Buscombe, D., and R.J. Carini, "A data-driven approach to classifying wave breaking in infrared imagery," Remote Sens., 11, 859, doi:10.3390/rs11070859, 2019.

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10 Apr 2019

We apply deep convolutional neural networks (CNNs) to estimate wave breaking type (e.g., non-breaking, spilling, plunging) from close-range monochrome infrared imagery of the surf zone. Image features are extracted using six popular CNN architectures developed for generic image feature extraction. Logistic regression on these features is then used to classify breaker type. The six CNN-based models are compared without and with augmentation, a process that creates larger training datasets using random image transformations. The simplest model performs optimally, achieving average classification accuracies of 89% and 93%, without and with image augmentation respectively. Without augmentation, average classification accuracies vary substantially with CNN model. With augmentation, sensitivity to model choice is minimized. A class activation analysis reveals the relative importance of image features to a given classification. During its passage, the front face and crest of a spilling breaker are more important than the back face. For a plunging breaker, the crest and back face of the wave are most important, which suggests that CNN-based models utilize the distinctive ‘streak’ temperature patterns observed on the back face of plunging breakers for classification.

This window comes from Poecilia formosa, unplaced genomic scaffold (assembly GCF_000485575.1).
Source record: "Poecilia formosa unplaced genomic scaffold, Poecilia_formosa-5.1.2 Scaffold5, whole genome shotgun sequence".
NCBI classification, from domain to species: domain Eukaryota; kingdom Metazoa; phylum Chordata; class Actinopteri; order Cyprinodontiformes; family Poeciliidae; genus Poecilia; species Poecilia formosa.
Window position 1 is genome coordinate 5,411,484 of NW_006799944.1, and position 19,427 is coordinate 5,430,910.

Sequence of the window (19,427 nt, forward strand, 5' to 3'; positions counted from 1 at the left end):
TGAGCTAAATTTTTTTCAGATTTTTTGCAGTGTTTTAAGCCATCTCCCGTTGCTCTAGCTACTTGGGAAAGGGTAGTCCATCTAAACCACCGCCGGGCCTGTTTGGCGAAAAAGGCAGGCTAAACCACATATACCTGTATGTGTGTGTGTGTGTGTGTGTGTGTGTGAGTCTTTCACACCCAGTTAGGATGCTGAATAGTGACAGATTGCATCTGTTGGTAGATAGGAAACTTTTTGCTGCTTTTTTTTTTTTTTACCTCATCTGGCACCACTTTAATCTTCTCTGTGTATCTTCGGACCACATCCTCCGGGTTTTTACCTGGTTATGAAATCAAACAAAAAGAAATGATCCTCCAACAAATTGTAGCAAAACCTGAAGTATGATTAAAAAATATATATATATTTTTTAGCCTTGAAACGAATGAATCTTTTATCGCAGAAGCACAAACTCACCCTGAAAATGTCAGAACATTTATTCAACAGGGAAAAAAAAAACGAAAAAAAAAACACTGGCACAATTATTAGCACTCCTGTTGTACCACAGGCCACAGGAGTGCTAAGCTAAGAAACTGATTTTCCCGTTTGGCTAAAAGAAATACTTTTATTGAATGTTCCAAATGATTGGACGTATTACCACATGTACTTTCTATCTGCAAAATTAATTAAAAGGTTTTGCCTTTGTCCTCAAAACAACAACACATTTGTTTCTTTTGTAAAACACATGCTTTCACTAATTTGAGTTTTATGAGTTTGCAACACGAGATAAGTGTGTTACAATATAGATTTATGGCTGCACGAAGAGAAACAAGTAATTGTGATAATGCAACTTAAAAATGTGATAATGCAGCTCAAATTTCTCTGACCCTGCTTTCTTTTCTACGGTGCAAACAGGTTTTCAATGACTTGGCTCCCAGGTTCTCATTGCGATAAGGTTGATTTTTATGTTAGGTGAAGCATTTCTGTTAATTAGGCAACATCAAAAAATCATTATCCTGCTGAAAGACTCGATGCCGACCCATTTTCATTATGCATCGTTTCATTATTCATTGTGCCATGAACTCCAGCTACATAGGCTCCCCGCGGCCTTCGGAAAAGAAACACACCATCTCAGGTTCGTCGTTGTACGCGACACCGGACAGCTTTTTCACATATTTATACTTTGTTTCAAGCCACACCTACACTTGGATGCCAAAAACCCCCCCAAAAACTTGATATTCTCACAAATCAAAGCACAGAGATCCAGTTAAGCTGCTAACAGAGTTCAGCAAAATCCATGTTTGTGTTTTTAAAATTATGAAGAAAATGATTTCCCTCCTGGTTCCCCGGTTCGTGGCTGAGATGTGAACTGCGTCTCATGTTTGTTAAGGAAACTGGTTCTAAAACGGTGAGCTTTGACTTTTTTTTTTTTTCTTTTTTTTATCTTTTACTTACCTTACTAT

Estimating wave energy dissipation in the surf zone using thermal infrared imagery

Carini, R.J. C.C. Chickadel, A.T. Jessup, and J. Thomson, "Estimating wave energy dissipation in the surf zone using thermal infrared imagery," J. Geophys. Res., 120, 3937-3957, doi:10.1002/2014JC010561, 2015.

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1 Jun 2015